So far, the notion that a guy can simply toss some clothes in a backpack and fly off to Ecuador with almost no knowledge of conversational Spanish, no room reservations, and no agenda, seems to be proving out. In fact, after just one full day here, I’m really glad we did it this way. We had enough to figure out without the stress and anxiety of knowing that we had to be at a certain pre-booked hotel by a certain time.
As it was, we woke up in Guayaquil and easily grabbed a taxi to the bus terminal, located at a large, modern shopping mall. It took a little wandering around to figure out where to buy a ticket for Playas, but once we did they cost all of $3 apiece. The bus was clean, modern and nearly empty when we pulled out. About 45 minutes into the two hour trip, it pulled off to the side of the road and took on enough people–most of them school-aged children–to fill every seat and leave around ten standing.
One thing Diana and I noticed was how nicely dressed the kids were, compared with school kids in the States. No t-shirts or jeans. Some wore uniforms, others nicely pressed linen shirts and pants. All were extremely quiet and well behaved. Most rode the bus for more than an hour before being dropped off in a neighborhood on the outskirts of Playas. We exited ourselves when a passenger said some Spanish stuff that we took to mean “This is the end of the line. You should get off now.”
We found a little outdoor restaurant and drank large, cold, Ecuadorian beers while Diana had some ceviche.
Next we threw on our packs, walked out onto the beach, and chose a direction: South. The beach was huge, wide and nearly empty. It almost seemed wrong to have that much of a beautiful place all to ourselves. Like that Twilight Zone episode where there’s only one guy left on Earth.
After walking about a mile, we passed a place called Hotel Tucano. There’d been quite a few hostels and hotels along the walk, but this one looked nice enough and, besides, I was starting to get whiney.
The rooms were not dirt cheap (ours was $46, Mike’s was $36) but there was a huge swimming pool, a restaurant, and a nice little outside bar where an old man named Juan Carlo was greatly in need of a customer. Mike and I obliged.
While we kept Juan Carlo company, Diana went back to the room and tried the “suicide shower,” a crazy looking apparatus with electrical cords, plugs and breaker switches, attached right to the shower head. It warms the water on its way out, for lack of a standard water heater. And yes, she got shocked a bit, as she turned the water off.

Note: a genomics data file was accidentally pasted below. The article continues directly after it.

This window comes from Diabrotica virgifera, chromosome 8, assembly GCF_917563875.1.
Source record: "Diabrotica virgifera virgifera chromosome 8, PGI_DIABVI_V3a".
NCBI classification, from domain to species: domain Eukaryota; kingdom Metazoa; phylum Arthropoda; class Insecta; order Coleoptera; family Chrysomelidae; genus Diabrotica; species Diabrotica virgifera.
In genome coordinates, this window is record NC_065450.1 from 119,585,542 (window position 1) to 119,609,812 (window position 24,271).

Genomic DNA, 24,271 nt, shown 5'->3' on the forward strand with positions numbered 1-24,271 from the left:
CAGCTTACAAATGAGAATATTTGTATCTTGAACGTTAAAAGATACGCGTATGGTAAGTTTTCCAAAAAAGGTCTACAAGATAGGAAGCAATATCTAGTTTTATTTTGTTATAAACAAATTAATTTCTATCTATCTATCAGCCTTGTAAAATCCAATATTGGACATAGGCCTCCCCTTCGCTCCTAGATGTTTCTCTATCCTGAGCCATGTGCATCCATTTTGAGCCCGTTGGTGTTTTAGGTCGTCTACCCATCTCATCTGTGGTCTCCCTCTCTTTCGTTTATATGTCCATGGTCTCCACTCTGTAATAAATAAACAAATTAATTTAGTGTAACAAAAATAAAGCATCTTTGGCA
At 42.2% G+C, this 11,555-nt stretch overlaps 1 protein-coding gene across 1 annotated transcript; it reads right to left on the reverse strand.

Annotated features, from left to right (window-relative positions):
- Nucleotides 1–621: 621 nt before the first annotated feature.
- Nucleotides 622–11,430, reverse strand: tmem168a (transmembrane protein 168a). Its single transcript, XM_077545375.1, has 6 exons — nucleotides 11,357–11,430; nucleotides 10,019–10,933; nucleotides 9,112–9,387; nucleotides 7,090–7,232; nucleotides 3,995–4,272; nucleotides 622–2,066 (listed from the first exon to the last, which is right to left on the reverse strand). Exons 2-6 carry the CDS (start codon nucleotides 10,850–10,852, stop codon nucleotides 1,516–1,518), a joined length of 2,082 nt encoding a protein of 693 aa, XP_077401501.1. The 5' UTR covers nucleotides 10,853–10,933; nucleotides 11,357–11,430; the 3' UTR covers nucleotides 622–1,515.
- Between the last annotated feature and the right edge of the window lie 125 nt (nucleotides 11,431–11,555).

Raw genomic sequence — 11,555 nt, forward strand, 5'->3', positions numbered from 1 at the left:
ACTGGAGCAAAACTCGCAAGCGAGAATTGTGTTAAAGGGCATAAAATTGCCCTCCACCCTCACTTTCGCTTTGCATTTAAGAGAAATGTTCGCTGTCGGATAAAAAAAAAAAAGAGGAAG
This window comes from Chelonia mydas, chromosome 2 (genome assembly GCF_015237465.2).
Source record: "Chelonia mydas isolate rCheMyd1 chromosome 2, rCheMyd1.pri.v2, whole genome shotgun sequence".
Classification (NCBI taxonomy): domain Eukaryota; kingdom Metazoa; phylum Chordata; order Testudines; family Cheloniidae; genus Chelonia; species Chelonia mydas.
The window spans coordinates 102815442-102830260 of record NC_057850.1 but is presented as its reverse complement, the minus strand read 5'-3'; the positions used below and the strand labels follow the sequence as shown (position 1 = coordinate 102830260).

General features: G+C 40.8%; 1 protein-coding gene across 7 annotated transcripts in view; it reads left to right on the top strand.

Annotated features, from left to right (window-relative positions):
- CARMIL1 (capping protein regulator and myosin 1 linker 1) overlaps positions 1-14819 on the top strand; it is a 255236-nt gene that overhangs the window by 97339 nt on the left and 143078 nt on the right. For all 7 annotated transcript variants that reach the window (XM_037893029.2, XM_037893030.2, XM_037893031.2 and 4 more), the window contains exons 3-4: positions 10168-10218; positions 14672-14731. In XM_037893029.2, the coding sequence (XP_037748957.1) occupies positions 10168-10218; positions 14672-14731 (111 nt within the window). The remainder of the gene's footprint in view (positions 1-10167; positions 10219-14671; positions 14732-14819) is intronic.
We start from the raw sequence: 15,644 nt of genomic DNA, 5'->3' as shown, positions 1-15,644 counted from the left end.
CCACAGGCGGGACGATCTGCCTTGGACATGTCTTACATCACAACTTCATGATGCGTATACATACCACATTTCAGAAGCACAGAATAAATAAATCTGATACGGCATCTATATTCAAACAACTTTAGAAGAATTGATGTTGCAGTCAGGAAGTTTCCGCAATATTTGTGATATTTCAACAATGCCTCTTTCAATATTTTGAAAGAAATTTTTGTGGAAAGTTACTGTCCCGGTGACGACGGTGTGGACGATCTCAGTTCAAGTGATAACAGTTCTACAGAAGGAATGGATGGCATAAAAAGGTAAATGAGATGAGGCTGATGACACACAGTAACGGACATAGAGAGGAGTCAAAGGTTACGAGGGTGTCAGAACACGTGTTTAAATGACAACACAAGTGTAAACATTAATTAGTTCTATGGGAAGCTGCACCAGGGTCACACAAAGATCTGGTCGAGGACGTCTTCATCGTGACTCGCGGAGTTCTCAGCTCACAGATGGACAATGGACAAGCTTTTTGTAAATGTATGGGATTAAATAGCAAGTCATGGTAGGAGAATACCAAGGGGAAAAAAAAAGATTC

We finished off the day with a walk into town, a few delicious chicken empanadas for $1 apiece, and after some walking around, a ride back to the hotel from a motorcycle-powered taxi/carriage thingy. We paid the kid five bucks and wondered what the hell he was smiling about as he sped away. Then we got back inside the room and it dawned on me that “cincuenta” meant 50 cents, not five dollars. Live and learn.
Here are a few very early impressions, in no particular order, after the first night and day in Ecuador:
The people could not be friendlier.
Very few spoke English, and the ones who did knew a few basic words.
They laughed and enjoyed the challenge of trying to understand my crappy Spanish.
Alcohol does not seem to be as big a part of the culture here as it is in, say, Mexico. It seems like a positive difference.
Prices are either inexpensive, cheap, or so cheap you misunderstand and hand over 10 times the amount.
The weather is amazing. 85 degrees with a nice consistent breeze and no humidity to speak of. I can already see why Playas was voted second best weather in the world. I can’t imagine who got first place or what makes their stupid weather so damn special.
Two great iPhone apps came in very handy in a pinch. Jibiggo is an English to Spanish translation app that doesn’t require internet access to work. You speak to it, it speaks to the girl behind to hotel desk, everyone gets a good laugh. The second app is Word Lens. It lets you simply point your phone’s camera at any printed Spanish and then turns it into English right before your eyes. Very handy for airport signage, hotel room directories, etc.
Okay, that’s enough for now. It’s 6:30 a.m. and I’ve got a date with the suicide shower. It’s been good knowing you.